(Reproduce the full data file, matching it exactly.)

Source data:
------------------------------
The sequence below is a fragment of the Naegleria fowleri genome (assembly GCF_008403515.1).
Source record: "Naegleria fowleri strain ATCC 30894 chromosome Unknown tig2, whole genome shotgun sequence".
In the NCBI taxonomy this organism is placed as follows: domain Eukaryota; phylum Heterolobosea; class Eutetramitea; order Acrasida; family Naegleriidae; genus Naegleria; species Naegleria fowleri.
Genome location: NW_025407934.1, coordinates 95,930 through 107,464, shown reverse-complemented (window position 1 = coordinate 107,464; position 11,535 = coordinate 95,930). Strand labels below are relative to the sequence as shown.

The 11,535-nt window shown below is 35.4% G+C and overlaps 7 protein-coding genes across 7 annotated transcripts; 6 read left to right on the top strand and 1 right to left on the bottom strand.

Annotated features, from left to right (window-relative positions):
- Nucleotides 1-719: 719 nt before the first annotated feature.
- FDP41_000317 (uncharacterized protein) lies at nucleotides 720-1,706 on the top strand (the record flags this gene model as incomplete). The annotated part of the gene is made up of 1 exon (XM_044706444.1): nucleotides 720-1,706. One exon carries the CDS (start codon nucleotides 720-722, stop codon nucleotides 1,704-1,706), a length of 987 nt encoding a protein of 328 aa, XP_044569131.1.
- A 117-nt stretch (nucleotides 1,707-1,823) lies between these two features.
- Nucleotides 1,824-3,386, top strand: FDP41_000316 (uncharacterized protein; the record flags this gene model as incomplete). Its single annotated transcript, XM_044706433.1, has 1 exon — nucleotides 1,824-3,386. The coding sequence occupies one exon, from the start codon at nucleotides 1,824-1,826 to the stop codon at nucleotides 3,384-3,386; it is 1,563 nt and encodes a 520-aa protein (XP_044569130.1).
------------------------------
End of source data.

The sequence below is a fragment of the Naegleria fowleri genome (assembly GCF_008403515.1).
Source record: "Naegleria fowleri strain ATCC 30894 chromosome Unknown tig2, whole genome shotgun sequence".
In the NCBI taxonomy this organism is placed as follows: domain Eukaryota; phylum Heterolobosea; class Eutetramitea; order Acrasida; family Naegleriidae; genus Naegleria; species Naegleria fowleri.
Genome location: NW_025407934.1, coordinates 95,930 through 107,464, shown reverse-complemented (window position 1 = coordinate 107,464; position 11,535 = coordinate 95,930). Strand labels below are relative to the sequence as shown.

The 11,535-nt window shown below is 35.4% G+C and overlaps 7 protein-coding genes across 7 annotated transcripts; 6 read left to right on the top strand and 1 right to left on the bottom strand.

Annotated features, from left to right (window-relative positions):
- Nucleotides 1-719: 719 nt before the first annotated feature.
- FDP41_000317 (uncharacterized protein) lies at nucleotides 720-1,706 on the top strand (the record flags this gene model as incomplete). The annotated part of the gene is made up of 1 exon (XM_044706444.1): nucleotides 720-1,706. One exon carries the CDS (start codon nucleotides 720-722, stop codon nucleotides 1,704-1,706), a length of 987 nt encoding a protein of 328 aa, XP_044569131.1.
- A 117-nt stretch (nucleotides 1,707-1,823) lies between these two features.
- Nucleotides 1,824-3,386, top strand: FDP41_000316 (uncharacterized protein; the record flags this gene model as incomplete). Its single annotated transcript, XM_044706433.1, has 1 exon — nucleotides 1,824-3,386. The coding sequence occupies one exon, from the start codon at nucleotides 1,824-1,826 to the stop codon at nucleotides 3,384-3,386; it is 1,563 nt and encodes a 520-aa protein (XP_044569130.1).